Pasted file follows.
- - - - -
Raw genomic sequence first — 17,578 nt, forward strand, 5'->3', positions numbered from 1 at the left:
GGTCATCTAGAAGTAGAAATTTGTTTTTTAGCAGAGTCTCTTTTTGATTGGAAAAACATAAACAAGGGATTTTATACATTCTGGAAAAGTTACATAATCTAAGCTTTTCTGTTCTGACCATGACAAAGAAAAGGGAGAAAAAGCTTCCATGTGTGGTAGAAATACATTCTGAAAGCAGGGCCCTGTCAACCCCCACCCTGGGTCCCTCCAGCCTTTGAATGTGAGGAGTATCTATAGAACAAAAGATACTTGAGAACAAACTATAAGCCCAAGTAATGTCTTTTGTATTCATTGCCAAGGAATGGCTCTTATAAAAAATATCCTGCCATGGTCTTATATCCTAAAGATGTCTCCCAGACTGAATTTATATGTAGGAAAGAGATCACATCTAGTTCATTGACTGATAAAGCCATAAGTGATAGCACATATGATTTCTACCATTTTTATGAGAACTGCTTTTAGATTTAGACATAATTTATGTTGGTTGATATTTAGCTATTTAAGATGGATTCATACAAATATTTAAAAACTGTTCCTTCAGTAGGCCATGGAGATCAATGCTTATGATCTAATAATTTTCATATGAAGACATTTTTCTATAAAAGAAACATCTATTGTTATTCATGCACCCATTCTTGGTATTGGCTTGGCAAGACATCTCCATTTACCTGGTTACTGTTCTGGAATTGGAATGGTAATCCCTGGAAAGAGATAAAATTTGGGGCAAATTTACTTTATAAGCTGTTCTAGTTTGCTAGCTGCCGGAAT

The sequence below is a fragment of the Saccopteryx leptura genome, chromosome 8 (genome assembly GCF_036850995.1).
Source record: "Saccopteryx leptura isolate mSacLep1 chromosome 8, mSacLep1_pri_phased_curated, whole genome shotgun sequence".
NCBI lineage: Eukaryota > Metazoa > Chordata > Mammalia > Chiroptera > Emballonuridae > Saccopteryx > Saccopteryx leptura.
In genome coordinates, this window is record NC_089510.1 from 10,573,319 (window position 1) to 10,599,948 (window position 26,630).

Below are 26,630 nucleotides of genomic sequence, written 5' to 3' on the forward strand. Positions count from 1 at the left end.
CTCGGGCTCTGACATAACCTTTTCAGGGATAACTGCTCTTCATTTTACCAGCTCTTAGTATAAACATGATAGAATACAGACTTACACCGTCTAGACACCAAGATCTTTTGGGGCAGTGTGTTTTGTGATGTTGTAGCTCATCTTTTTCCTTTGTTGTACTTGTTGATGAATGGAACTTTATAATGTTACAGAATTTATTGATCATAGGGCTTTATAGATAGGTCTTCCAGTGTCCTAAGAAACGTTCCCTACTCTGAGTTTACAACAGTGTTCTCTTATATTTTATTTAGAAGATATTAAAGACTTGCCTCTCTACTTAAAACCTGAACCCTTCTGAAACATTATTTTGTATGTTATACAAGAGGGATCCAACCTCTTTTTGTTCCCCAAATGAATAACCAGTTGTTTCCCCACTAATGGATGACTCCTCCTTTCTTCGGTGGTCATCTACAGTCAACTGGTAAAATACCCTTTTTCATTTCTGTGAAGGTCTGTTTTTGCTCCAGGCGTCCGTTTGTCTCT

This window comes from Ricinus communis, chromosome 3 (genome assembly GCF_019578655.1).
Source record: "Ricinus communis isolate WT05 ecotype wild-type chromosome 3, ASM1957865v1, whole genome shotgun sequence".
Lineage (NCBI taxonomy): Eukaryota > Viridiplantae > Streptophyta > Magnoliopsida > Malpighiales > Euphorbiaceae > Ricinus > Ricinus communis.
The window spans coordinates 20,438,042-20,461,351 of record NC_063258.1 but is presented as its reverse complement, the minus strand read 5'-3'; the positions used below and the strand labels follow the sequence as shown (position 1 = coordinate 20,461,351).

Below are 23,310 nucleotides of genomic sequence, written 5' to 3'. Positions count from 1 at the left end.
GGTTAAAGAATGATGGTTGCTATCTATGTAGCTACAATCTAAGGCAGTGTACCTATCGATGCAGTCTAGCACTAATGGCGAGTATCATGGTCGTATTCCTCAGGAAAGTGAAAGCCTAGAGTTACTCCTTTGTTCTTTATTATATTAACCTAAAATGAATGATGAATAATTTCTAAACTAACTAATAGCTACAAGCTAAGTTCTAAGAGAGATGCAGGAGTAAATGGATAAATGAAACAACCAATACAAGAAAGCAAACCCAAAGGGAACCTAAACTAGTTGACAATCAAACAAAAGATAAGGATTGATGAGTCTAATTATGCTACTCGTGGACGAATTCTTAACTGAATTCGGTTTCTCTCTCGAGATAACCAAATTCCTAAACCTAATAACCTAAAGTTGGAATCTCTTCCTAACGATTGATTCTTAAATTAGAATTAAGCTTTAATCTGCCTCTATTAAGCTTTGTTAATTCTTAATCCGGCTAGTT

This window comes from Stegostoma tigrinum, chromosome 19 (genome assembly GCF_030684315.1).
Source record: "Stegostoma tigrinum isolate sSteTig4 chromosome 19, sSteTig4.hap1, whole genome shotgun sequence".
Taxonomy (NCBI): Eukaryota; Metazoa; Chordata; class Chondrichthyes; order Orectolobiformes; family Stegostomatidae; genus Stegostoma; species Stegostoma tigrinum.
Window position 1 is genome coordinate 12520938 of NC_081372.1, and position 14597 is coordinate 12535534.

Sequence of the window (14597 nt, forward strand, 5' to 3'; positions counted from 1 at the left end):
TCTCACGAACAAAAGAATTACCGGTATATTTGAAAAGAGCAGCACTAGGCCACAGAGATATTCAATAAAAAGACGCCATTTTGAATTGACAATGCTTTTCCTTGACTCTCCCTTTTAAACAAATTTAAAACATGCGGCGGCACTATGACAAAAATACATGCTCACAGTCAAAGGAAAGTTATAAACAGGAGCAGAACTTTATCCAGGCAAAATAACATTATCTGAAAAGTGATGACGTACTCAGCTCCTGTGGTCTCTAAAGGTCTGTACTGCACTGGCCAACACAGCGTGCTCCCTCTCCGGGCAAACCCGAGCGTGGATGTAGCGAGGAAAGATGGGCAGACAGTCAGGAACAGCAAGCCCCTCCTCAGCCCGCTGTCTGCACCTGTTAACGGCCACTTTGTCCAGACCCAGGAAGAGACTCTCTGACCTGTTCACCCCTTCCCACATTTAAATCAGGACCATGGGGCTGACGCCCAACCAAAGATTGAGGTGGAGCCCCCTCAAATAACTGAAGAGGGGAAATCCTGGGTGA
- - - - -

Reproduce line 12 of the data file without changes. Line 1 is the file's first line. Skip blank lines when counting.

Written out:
The window spans coordinates 20,438,042-20,461,351 of record NC_063258.1 but is presented as its reverse complement, the minus strand read 5'-3'; the positions used below and the strand labels follow the sequence as shown (position 1 = coordinate 20,461,351).